3. Emperor Angelfish (P. imperator)

Emperor Angelfish
Image Credit: Piqsels
Size Up to 12 inches
Diet Omnivore
Minimum tank size 175 gallons (662 liters)
Care Level Medium to hard
Temperament Semi-aggressive

Emperor angelfish are not the easiest species to keep in your saltwater tank, but their size and stunning color are hard to beat. Like snowflake eels, they feed on invertebrates so make sure your tank is large enough for the eels and angelfish to each have their own space when eating. Emperor angelfish also like to shelter in caves similar to the eels so it’s important to provide enough hiding spaces for all if they’re kept together. Emperor angelfish require a higher level of care than snowflake eels and are best for more experienced aquarium keepers.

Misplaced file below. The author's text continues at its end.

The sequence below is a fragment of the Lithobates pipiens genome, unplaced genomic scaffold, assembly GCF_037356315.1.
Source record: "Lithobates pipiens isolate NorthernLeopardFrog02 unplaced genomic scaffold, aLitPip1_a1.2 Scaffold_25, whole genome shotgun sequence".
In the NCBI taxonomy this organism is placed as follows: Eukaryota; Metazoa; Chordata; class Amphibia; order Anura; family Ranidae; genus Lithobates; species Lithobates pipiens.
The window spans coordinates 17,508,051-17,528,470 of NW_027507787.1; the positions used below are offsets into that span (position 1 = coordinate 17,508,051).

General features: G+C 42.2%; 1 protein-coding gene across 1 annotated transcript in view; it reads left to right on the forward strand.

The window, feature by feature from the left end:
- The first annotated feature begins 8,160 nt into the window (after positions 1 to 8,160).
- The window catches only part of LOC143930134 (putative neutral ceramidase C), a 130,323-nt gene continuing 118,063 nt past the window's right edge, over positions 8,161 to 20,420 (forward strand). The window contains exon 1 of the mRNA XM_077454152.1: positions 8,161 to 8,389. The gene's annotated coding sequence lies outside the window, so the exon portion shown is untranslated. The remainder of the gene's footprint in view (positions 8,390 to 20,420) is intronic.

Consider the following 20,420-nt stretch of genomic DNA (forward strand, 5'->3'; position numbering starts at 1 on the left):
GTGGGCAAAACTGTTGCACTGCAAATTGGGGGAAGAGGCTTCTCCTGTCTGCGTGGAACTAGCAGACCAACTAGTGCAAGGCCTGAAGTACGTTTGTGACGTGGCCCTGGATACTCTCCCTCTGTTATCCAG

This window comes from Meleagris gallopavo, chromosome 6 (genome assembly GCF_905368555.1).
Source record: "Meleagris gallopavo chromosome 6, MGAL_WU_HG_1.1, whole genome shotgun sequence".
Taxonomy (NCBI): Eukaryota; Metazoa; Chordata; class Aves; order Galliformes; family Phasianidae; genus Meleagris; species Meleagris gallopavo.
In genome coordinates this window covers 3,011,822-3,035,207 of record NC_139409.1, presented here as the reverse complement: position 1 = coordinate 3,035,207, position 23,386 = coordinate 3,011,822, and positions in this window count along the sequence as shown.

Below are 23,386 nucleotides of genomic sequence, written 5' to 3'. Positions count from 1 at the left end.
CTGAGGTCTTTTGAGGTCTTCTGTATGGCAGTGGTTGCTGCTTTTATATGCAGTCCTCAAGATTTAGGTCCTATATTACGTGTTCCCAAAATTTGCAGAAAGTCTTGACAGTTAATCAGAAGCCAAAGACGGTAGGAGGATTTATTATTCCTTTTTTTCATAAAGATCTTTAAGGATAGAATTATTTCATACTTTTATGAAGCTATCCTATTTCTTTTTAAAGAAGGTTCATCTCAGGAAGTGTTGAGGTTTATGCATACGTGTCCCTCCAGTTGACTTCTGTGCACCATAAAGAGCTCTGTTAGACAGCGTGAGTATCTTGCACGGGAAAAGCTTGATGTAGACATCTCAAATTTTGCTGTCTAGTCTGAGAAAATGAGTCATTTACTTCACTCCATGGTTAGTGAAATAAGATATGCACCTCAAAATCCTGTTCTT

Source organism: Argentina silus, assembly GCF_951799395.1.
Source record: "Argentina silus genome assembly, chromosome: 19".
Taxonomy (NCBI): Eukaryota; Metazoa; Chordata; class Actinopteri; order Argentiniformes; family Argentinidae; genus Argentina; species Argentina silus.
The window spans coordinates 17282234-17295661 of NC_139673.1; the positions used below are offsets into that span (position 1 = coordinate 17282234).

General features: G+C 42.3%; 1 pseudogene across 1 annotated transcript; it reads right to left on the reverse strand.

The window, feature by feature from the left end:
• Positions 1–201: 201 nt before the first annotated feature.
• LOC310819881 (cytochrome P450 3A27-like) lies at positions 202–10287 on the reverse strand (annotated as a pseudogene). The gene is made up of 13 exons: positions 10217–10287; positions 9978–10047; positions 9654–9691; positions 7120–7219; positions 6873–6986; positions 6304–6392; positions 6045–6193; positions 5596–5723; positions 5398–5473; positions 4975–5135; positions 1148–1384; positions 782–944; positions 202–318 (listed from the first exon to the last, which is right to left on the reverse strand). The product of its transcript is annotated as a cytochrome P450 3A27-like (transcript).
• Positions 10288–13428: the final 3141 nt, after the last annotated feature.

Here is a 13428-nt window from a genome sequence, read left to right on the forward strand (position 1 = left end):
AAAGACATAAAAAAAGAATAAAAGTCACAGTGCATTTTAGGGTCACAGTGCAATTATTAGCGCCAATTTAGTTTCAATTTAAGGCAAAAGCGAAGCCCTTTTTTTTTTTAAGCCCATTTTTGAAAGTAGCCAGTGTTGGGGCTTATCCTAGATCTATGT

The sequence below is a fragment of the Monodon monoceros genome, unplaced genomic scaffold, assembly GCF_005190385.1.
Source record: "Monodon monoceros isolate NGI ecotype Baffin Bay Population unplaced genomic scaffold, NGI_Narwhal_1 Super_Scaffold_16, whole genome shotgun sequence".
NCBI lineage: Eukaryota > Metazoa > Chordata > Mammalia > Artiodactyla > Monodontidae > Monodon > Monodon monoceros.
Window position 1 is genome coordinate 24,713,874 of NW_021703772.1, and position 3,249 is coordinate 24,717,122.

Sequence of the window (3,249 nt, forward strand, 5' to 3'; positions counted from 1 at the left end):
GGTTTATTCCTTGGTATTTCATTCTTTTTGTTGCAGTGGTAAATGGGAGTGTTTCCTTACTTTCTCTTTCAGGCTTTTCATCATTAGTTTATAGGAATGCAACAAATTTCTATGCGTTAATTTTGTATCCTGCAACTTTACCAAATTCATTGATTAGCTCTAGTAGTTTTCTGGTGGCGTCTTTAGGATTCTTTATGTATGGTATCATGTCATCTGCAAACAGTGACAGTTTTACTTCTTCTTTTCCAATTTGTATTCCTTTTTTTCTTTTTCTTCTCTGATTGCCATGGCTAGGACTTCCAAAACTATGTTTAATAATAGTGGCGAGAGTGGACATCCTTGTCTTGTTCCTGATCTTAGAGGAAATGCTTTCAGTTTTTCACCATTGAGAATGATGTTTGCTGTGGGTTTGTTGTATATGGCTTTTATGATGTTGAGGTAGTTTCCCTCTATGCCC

4. Marine Betta (C. altivelis)

a Marine Betta fish
Image Credit: JaysonPhotography, Shutterstock
Size Up to 8 inches
Diet Carnivore
Minimum tank size 55 gallons (208 liters)
Care Level Easy
Temperament Peaceful, predatory

Although these fish aren’t as aggressive as snowflake eels, they can be kept in the same tank because of their size and the fact that they have similar behavioral habits. Marine bettas are shy fish who prefer to spend time hiding in caves and snatching food that floats near them rather than actively hunting. So long as your tank is big enough and your aquascape full of plenty of caves for hiding, marine bettas are easy to care for and add a nice pop of color to your aquarium.


5. Porcupine Pufferfish (D. holocanthus)

Size 20 inches
Diet Carnivore
Minimum tank size 200 gallons (757 liters)
Care Level Hard
Temperament Peaceful

Porcupine pufferfish are strange-looking fish with surprisingly adorable personalities. They can learn to recognize and even interact with their owners. Porcupine puffers are hard to keep with most tankmates because they are big, messy, and will either try to eat smaller fish or be stressed out by larger, more aggressive fish. Snowflake eels work because the two species essentially stay out of each other’s way. They both eat hard-shelled invertebrates so you’ll need to take a little more care during feeding time to avoid any conflict.